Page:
That Sims is once again challenging a standing formulation in the CPUSA Program is not the primary issue here; that he refused to include any mention of the fact that most of the CPs which dispensed with "democratic centralism" — and there were several in the early 1990s — had subsequently abandoned other basic tenets of Marxism-Leninism and ended up in the swamp of reformism, is telling.

"Marxist theory is brought into the working-class movement from outside. Lenin’s dictum, while perhaps historically true has been made obsolete by public education and emergence of Communist parties and working class intellectuals. However, the middle-class intelligentsia remains too dominant a force in many Communist and working-class parties." [#9 "worst" from third article]

This is also troubling. What Lenin meant by this formulation was simply that revolutionary consciousness does not arise spontaneously from the economic struggles of the working class, and therefore that Marxism must be ‘fused’ with the working class movement as a whole by the most advanced from within their ranks. To twist this in such a manner as to suggest some sort of ‘intellectual elitism’ on the part of Marx and Lenin is without foundation, and perhaps even intellectually dishonest.

I would like to turn briefly to a few other comments from some members of the CPUSA leadership. In another post on the same PA Editor’s blog, Joel Wendland, the managing editor of Political Affairs, writes the following in an article "Confessions of a post-Cold War communist." While some of the remarks relate to Sims’ previous articles, Wendland at times goes even further in his critique of Marxist-Leninist theory and practice. He writes:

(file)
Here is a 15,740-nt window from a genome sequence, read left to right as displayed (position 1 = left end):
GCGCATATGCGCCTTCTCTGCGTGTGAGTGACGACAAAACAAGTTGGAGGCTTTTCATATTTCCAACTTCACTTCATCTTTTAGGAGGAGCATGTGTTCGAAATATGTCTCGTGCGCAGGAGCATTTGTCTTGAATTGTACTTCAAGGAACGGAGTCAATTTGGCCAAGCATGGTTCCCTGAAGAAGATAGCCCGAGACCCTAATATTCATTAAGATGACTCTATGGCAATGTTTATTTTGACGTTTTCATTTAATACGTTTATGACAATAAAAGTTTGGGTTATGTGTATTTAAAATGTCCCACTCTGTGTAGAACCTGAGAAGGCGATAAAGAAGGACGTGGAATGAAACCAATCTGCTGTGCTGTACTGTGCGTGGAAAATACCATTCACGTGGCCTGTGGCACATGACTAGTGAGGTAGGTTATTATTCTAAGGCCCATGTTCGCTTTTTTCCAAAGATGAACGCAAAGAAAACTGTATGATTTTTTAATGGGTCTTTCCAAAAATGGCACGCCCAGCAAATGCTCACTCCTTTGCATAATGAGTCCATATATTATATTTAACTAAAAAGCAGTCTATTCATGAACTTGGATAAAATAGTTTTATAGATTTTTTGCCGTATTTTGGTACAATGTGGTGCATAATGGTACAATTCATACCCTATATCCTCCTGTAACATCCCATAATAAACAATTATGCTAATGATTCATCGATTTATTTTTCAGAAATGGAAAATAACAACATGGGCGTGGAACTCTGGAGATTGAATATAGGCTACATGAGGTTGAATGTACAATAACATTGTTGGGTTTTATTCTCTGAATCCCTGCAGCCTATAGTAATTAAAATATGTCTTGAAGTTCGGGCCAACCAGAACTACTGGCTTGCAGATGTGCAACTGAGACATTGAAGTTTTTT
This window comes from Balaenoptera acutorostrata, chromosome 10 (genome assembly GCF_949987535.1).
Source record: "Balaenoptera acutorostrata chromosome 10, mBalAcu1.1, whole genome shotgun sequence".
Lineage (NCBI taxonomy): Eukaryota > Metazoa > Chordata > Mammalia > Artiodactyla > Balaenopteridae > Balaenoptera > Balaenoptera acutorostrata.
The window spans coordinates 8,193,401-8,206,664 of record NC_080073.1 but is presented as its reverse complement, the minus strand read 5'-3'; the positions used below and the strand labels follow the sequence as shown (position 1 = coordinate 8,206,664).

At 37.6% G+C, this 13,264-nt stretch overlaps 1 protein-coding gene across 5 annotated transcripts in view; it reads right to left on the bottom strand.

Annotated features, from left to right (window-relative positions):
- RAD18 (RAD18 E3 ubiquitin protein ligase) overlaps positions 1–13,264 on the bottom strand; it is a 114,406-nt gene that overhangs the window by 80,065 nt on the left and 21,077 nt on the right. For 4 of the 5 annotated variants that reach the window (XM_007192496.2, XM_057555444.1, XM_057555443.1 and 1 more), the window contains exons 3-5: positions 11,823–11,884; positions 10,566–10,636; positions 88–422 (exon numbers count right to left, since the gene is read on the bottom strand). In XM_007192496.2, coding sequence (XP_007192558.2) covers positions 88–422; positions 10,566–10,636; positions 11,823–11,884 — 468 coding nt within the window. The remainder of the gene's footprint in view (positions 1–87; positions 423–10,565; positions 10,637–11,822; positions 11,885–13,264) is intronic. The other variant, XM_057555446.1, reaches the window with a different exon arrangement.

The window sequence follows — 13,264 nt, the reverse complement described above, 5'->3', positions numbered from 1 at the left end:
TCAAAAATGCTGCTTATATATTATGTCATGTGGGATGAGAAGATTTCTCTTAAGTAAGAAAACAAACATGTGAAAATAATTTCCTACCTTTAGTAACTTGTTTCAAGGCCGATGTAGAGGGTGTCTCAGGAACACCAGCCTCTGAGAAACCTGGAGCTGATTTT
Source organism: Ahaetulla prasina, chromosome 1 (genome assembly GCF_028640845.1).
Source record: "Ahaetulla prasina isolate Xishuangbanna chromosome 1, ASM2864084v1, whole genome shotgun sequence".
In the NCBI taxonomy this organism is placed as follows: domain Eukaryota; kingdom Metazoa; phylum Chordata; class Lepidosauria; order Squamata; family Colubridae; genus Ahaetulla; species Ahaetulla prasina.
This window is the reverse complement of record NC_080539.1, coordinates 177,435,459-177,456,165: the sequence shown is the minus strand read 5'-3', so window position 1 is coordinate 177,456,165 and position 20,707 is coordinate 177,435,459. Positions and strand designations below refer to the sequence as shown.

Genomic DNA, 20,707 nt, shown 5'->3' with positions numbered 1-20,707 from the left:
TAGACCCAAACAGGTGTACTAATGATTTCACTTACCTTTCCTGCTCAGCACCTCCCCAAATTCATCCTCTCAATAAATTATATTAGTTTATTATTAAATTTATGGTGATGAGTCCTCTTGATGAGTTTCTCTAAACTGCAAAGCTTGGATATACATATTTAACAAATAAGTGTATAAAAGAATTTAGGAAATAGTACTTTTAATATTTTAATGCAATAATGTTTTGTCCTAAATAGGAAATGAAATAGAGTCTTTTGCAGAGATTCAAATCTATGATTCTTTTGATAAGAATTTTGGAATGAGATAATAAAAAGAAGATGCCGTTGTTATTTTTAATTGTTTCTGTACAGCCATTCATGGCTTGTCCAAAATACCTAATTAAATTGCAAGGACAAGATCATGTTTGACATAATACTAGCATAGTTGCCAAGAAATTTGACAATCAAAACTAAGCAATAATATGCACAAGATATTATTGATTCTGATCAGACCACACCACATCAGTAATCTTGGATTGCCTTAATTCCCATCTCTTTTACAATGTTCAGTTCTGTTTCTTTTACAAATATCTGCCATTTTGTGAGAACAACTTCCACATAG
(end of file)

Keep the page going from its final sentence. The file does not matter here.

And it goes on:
"… concepts like ‘dictatorship of the proletariat,’ ‘socialism in one country,’ ‘art as a weapon,’ single-party states, vanguard party, and the naming of ideas and political movements after men have all seemed outrageous and more or less irrelevant to me – indeed a little anti-communist. For crying out loud, who would spread this silly nonsense as serious communist ideas unless they wanted the rest of the world to view us as out of date, ridiculous, and obsessed with ideas only about 12 people are trying to prove as correct based on their religious reading of something Karl Marx or V.I. Lenin once said."